Lag Ba’omer

While we respect the importance of tradition, we would like to make a modest suggestion for the holiday: For the sake of our environment, let us try to keep the burning to a minimum.

A bonfire seen on Lag Ba'omer (photo credit: MARC ISRAEL SELLEM/THE JERUSALEM POST)
A bonfire seen on Lag Ba'omer
Next Wednesday evening, hundreds of thousands of Jews across the nation and the world will celebrate Lag Ba’omer – believed to be the day that the second-century Jewish sage Rabbi Shimon Bar Yochai died.
Hundreds of tons of wood and other combustibles will be set afire in huge bonfires. While we respect the importance of tradition, we would like to make a modest suggestion: For the sake of our environment, let us try to keep the burning to a minimum.
Bar Yochai, according to Jewish tradition, was a key figure in the formation of the Kabbala, the esoteric teachings of Judaism. Many still believe he was the author of the Book of Zohar, the foundational text of Kabbala, though we now know that the 13th-century rabbi Moshe de Leon wrote the book.
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On Lag B’omer eve, the faithful light bonfires that are supposed to symbolize the tremendous light that Bar Yochai brought to the world through his esoteric teachings.
The holiday is particularly popular among hassidim and Sephardim, whose customs were more strongly influenced by kabbala.
With the establishment of the state, Zionism coopted Lag Ba’omer, imbuing it with meaning that has relevance for contemporary secular Israelis. In this version of the holiday the focus is on Bar Yochai’s actions as a rebel against Roman rule. The day also symbolizes Jewish military resistance during the failed Bar Kochba revolt of 135 CE, led by Rabbi Akiva and his students, who are said to have died during this period. The bonfires are said to represent the signal fires used by Bar Kochba’s warriors to warn of approaching enemies.
But year after year, according to data provided by the Environmental Protection Ministry, Lag Ba’omer carries the dubious honor of having the worst air pollution of the year, even more than Independence Day, which is commonly celebrated with elaborate barbecues.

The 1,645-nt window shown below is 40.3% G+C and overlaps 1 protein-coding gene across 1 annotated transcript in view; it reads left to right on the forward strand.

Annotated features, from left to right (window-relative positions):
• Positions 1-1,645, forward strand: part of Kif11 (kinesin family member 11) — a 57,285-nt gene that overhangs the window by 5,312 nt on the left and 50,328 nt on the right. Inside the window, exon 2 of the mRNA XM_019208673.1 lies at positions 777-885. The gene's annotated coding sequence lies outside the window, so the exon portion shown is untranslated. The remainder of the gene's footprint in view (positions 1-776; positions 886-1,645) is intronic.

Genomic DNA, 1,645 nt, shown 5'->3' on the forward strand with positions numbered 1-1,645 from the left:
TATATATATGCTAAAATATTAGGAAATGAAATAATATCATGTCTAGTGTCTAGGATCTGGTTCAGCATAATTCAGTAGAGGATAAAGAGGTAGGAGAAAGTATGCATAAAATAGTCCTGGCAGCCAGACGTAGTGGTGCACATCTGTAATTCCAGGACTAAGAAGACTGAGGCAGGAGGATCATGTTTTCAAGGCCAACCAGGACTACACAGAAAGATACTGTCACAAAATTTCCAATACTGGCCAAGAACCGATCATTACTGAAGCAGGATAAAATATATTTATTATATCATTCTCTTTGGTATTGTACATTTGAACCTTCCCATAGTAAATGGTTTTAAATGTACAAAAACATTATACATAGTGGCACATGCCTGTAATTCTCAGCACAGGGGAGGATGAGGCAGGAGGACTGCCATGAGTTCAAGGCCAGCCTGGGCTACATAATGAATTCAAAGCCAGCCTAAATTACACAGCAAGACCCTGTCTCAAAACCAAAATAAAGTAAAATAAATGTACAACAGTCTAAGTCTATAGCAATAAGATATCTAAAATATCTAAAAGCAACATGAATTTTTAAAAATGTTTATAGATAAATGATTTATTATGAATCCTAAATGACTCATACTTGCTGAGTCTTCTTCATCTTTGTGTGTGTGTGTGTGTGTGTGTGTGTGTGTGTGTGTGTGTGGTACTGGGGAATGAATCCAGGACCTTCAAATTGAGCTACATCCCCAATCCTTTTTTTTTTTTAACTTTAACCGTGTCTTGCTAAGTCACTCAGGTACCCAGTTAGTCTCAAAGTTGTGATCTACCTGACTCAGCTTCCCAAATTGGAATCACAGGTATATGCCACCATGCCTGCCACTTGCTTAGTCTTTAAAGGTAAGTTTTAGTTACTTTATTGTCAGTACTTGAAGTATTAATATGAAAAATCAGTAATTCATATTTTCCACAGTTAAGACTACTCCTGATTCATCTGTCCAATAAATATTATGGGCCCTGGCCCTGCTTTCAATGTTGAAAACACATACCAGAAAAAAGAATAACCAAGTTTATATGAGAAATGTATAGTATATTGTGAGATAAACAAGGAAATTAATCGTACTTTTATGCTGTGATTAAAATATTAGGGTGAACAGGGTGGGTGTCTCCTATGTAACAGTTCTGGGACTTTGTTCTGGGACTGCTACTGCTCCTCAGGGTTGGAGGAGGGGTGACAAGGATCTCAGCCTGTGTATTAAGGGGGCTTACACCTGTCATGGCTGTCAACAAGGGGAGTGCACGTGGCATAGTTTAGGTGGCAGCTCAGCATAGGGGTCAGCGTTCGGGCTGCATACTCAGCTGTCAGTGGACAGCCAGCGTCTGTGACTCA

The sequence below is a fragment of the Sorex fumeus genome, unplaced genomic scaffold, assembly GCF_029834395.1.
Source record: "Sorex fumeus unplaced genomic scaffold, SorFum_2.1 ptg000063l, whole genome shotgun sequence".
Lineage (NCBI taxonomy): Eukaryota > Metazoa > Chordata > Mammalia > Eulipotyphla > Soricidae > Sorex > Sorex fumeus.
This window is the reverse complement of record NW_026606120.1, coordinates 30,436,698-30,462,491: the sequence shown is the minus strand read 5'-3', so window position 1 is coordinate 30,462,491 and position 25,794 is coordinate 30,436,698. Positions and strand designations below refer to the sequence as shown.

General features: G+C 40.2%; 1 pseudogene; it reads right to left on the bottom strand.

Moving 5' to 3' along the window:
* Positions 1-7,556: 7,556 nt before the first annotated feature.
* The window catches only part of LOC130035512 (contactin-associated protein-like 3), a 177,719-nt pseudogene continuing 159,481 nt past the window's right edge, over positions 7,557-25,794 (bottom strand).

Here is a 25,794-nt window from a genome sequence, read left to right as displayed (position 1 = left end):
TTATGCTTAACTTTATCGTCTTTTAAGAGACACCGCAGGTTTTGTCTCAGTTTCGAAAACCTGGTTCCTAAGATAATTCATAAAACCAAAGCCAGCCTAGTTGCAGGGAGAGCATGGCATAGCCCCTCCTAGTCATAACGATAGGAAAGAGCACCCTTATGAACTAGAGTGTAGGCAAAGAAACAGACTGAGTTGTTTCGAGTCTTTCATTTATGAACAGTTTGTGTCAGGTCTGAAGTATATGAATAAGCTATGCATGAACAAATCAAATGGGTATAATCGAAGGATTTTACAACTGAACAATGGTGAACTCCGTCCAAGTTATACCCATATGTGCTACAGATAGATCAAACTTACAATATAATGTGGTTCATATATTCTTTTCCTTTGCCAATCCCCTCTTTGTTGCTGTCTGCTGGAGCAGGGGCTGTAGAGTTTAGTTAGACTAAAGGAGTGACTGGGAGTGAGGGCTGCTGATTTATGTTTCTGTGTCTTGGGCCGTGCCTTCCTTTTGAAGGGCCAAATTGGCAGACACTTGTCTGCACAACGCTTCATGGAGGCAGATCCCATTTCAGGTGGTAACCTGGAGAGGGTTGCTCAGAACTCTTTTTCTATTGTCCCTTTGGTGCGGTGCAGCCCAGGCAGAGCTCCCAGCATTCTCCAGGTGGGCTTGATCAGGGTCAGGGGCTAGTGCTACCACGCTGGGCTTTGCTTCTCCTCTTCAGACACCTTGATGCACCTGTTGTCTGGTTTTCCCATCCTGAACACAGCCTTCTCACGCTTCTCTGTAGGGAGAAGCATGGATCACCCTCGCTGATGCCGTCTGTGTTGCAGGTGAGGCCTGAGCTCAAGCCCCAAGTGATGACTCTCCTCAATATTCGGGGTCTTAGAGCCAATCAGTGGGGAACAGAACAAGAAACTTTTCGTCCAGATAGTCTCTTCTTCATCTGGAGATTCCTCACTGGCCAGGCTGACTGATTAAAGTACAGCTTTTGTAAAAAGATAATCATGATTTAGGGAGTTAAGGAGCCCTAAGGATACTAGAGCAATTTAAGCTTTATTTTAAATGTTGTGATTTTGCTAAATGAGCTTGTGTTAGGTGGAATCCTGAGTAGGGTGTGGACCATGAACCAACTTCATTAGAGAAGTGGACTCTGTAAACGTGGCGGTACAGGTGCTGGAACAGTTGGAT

The day contrasts sharply with Yom Kippur, which is the day with the least air pollution, because industry shuts down and Israelis – both religious and secular – refrain from driving.
Bonfires need not be abolished altogether. The tradition can be maintained. But a number of steps can be taken to reduce the air pollution.
Suggestions have been made by an organization called Haredim L’Sviva, which can be roughly translated as “fearful for the environment,” but which is also a play on the Hebrew world “haredi,” which connotes both ultra-Orthodox and God-fearing.
Since Yehuda Gannot, a haredi attorney, established the organization a decade ago, it has worked to increase awareness of environmental issues among the country’s ultra-Orthodox.
Gannot recommends reducing the number of bonfires.
He said that in the haredi neighborhoods of Petah Tikva where he lives, a number of rabbis have called to make a few community bonfires instead of a lot of smaller ones.
This would reduce air pollution, and also the number of accidents by ensuring that a few fires are well-guarded by responsible adults.
Gannot has suggested encouraging more communities to adopt the custom of lighting small oil lamps instead of huge bonfires. The Shomer Emunim (Guardian of the Faith) hassidic dynasty, a highly insular group closely allied with Satmar Hassidism, lights olive oil lamps to commemorate Bar Yochai.
Meanwhile, the Bnei Brak Municipality has opened a campaign among the city’s predominantly haredi population of 190,000 to refrain from setting fire to substances that are harmful to the health. Schoolchildren will be taught about the dangers of burning plastic and rubber.
The idea is to make bonfires as “green” as possible.
It is unrealistic to expect Jews to abandon the custom of lighting bonfires on Lag Ba’omer. Those who do should, however, be sensitive to the tremendous amount of air pollution this burning causes. They should also take safety precautions.
Remaining faithful to tradition might entail the lighting of bonfires. But there are other values in the same Jewish tradition that are arguably even more important, including taking assiduous care not to harm another person.
Limiting the number of bonfires, refraining from burning harmful substances, and adopting alternatives to the bonfire, such as lighting candles and lamps, can all help make this Lag B’omer a little more green.